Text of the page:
Independent research experiences offer students a taste of laboratory research. Students have an opportunity to transform knowledge learned in the classroom into tangible skills and to experience science as an evolving truth. Under the supervision of Neuroscience faculty, students develop valuable scientific techniques and problem solving skills while learning to function independently in a laboratory setting.
Students can work in a laboratory setting through several mechanisms. Interested students should do online research and read faculty and lab web pages to get a sense of the kind of research being done on campus. They should then read recent articles from those labs they think they are most interested in. Inquiries for laboratory research can be made directly to faculty. Undergraduates pursuing a BS or honors in Neuroscience will be required to complete experimental research within a laboratory setting.
Neuroscience Research Metcalf Internship
Neuroscience Research Metcalf Internships provide opportunities for students to conduct independent research during the summer. This opportunity is designed to allow first, second, and third year students majoring in Neuroscience the opportunity to try out research in a neuroscience laboratory. It is only through directly experiencing the joys and tribulations of the research process that students can discover their own affinity for and interest in laboratory work.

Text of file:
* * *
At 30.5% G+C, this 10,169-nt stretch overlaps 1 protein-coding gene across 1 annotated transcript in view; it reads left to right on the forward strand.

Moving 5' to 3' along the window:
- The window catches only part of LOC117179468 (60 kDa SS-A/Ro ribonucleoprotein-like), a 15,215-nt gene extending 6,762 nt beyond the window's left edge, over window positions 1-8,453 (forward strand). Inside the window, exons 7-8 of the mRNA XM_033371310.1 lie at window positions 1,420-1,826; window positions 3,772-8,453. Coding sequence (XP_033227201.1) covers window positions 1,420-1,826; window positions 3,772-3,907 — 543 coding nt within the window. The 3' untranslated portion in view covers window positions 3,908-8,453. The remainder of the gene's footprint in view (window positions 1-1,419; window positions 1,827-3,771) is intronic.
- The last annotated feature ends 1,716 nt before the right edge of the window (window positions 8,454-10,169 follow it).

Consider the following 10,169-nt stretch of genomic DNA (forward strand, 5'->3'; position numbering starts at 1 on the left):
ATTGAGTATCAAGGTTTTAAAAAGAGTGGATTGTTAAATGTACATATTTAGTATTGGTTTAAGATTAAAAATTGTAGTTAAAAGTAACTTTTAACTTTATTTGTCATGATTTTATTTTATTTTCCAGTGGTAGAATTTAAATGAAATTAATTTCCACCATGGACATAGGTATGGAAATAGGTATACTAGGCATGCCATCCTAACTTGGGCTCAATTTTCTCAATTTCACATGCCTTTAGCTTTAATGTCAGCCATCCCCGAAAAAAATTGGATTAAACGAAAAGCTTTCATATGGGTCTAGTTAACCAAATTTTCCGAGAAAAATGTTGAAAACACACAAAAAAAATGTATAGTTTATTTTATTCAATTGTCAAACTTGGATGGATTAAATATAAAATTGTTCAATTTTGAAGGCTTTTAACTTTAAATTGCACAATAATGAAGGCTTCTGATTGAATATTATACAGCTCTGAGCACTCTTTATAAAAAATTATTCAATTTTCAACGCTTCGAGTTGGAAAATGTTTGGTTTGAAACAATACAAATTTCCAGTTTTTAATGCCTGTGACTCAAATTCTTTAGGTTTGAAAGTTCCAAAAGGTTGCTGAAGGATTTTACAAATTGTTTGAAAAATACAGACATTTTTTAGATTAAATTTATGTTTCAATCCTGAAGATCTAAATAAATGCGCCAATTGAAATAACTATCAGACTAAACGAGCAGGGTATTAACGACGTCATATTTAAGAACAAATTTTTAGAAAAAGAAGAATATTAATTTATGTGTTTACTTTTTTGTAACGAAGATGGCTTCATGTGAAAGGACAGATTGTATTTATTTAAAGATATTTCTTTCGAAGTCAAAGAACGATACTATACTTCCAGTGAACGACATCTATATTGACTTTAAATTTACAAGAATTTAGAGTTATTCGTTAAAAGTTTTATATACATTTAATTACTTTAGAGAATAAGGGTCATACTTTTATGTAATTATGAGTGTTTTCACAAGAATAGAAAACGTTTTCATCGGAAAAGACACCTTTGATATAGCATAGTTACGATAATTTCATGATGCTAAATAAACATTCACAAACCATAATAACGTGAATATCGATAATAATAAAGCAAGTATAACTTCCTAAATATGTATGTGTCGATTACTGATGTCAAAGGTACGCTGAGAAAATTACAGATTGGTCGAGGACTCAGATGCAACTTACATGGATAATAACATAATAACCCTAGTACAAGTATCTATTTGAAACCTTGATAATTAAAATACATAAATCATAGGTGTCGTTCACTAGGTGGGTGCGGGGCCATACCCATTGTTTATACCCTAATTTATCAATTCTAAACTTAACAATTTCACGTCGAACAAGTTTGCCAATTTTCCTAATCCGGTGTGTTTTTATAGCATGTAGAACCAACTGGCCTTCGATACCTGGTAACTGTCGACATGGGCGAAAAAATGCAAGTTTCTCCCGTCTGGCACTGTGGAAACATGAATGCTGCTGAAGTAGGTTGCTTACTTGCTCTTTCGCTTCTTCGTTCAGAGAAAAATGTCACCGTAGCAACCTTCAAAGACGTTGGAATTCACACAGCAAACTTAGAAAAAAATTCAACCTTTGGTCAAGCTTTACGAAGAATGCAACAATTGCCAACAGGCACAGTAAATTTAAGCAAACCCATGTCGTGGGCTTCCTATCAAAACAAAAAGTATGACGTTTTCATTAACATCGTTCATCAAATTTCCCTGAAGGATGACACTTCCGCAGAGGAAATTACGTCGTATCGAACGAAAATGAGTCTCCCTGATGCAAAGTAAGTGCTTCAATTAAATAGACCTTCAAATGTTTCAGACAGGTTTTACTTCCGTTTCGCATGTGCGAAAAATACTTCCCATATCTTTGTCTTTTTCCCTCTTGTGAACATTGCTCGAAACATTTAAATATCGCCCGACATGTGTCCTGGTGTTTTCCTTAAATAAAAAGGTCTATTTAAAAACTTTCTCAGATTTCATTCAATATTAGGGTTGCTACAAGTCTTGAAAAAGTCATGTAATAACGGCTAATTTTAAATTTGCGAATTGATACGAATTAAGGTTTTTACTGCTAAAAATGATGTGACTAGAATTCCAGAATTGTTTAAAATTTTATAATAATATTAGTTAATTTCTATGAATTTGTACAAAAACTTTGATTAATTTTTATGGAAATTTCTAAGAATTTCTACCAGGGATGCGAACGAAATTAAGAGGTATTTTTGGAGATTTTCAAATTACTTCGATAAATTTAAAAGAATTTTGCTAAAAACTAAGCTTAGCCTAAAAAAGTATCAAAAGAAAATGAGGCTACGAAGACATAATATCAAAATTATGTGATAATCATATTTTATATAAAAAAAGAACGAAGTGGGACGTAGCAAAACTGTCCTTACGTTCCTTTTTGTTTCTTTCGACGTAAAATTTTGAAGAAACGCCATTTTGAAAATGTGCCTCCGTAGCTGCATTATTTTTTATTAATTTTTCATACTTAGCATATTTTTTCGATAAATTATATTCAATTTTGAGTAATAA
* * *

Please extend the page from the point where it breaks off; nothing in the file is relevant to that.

Students must work with a UChicago faculty member (= Principal Investigator or PI) to develop a project that is both important and feasible within the confines of this 10-week program. Once accepted, student interns are expected to work full-time in a Neuroscience laboratory on campus, toward completion of their proposed project. Interns must also participate in weekly meetings with Professors Peggy Mason, the Neuroscience Major Director, and Elizabeth Grove, the Neuroscience Honors Director.
The 10-week program occurs during the summer quarter. Students may not register for any courses during this 10-week summer Fellowship. Students will receive a $4,000 stipend.
Applications for the Neuroscience Research Internship are due April 4th click here to apply.
Developmental Neurobiology Undergraduate Fellowship
The Developmental Neurobiology Undergraduate Fellowship is a summer research opportunity designed to facilitate cross-departmental collaboration. This fellowship will offer undergraduates the opportunity to take advantage of the breadth and depth of developmental neurobiology, while exposing them to research outside of their immediate interests. Fellows will also have the opportunity to foster personal networks within and outside the university.
Students will be required to perform 10 weeks of full-time research in their host labs, as well as various other responsibilities. Fellows will receive $4,000 stipend and $350 to cover the student Life Fee (optional but encouraged). In addition the fellowship will cover expenses related to travel, room and board related to conference attendance. Mentors in Development Neurobiology: Robert Carrillo, Elizabeth Grove, Ellie Heckscher, Robert Ho, Paschalis Kratsios, Victoria Prince, Clifton Ragsdale, Xiaochang Zhang. Applications must be submitted by April 4th, 2018 through the Handshake Portal.
*Candidates should email Robert Carrillo (firstname.lastname@example.org) to seek advice on whether an alternate faculty mentor may be appropriate for this program.